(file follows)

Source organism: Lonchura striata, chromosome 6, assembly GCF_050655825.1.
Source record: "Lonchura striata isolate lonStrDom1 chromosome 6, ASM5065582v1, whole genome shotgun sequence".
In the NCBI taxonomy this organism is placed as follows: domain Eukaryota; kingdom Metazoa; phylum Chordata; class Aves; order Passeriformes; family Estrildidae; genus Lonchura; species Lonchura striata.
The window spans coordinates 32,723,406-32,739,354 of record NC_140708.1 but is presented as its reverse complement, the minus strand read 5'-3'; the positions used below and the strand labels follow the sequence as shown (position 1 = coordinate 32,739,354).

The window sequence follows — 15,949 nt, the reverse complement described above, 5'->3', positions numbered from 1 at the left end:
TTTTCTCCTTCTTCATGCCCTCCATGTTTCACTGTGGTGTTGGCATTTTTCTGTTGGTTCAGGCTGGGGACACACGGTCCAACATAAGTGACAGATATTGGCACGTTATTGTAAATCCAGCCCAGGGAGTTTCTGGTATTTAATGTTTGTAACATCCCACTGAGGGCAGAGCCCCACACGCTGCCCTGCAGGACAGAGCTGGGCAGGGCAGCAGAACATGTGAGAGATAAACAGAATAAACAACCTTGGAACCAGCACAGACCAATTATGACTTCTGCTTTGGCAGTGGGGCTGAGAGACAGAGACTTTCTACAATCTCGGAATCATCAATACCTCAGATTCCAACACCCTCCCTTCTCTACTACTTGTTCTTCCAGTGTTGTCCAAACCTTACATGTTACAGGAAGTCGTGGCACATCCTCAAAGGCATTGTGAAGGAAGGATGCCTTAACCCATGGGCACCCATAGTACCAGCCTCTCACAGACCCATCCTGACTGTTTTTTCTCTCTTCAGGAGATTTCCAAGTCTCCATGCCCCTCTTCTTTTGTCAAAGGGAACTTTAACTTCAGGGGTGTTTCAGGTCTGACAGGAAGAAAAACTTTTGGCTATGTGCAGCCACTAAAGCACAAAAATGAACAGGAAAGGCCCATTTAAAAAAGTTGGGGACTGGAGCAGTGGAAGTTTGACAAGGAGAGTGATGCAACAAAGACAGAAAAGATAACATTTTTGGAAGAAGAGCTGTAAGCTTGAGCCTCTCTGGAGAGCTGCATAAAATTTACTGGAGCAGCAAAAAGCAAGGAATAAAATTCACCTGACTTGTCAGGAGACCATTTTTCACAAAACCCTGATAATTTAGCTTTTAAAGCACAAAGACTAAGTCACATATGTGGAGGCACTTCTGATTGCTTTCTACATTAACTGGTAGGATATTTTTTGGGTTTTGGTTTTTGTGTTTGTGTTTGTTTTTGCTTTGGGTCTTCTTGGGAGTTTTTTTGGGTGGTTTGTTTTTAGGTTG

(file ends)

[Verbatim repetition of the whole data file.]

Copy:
Source organism: Lonchura striata, chromosome 6, assembly GCF_050655825.1.
Source record: "Lonchura striata isolate lonStrDom1 chromosome 6, ASM5065582v1, whole genome shotgun sequence".
In the NCBI taxonomy this organism is placed as follows: domain Eukaryota; kingdom Metazoa; phylum Chordata; class Aves; order Passeriformes; family Estrildidae; genus Lonchura; species Lonchura striata.
The window spans coordinates 32,723,406-32,739,354 of record NC_140708.1 but is presented as its reverse complement, the minus strand read 5'-3'; the positions used below and the strand labels follow the sequence as shown (position 1 = coordinate 32,739,354).

The window sequence follows — 15,949 nt, the reverse complement described above, 5'->3', positions numbered from 1 at the left end:
TTTTCTCCTTCTTCATGCCCTCCATGTTTCACTGTGGTGTTGGCATTTTTCTGTTGGTTCAGGCTGGGGACACACGGTCCAACATAAGTGACAGATATTGGCACGTTATTGTAAATCCAGCCCAGGGAGTTTCTGGTATTTAATGTTTGTAACATCCCACTGAGGGCAGAGCCCCACACGCTGCCCTGCAGGACAGAGCTGGGCAGGGCAGCAGAACATGTGAGAGATAAACAGAATAAACAACCTTGGAACCAGCACAGACCAATTATGACTTCTGCTTTGGCAGTGGGGCTGAGAGACAGAGACTTTCTACAATCTCGGAATCATCAATACCTCAGATTCCAACACCCTCCCTTCTCTACTACTTGTTCTTCCAGTGTTGTCCAAACCTTACATGTTACAGGAAGTCGTGGCACATCCTCAAAGGCATTGTGAAGGAAGGATGCCTTAACCCATGGGCACCCATAGTACCAGCCTCTCACAGACCCATCCTGACTGTTTTTTCTCTCTTCAGGAGATTTCCAAGTCTCCATGCCCCTCTTCTTTTGTCAAAGGGAACTTTAACTTCAGGGGTGTTTCAGGTCTGACAGGAAGAAAAACTTTTGGCTATGTGCAGCCACTAAAGCACAAAAATGAACAGGAAAGGCCCATTTAAAAAAGTTGGGGACTGGAGCAGTGGAAGTTTGACAAGGAGAGTGATGCAACAAAGACAGAAAAGATAACATTTTTGGAAGAAGAGCTGTAAGCTTGAGCCTCTCTGGAGAGCTGCATAAAATTTACTGGAGCAGCAAAAAGCAAGGAATAAAATTCACCTGACTTGTCAGGAGACCATTTTTCACAAAACCCTGATAATTTAGCTTTTAAAGCACAAAGACTAAGTCACATATGTGGAGGCACTTCTGATTGCTTTCTACATTAACTGGTAGGATATTTTTTGGGTTTTGGTTTTTGTGTTTGTGTTTGTTTTTGCTTTGGGTCTTCTTGGGAGTTTTTTTGGGTGGTTTGTTTTTAGGTTG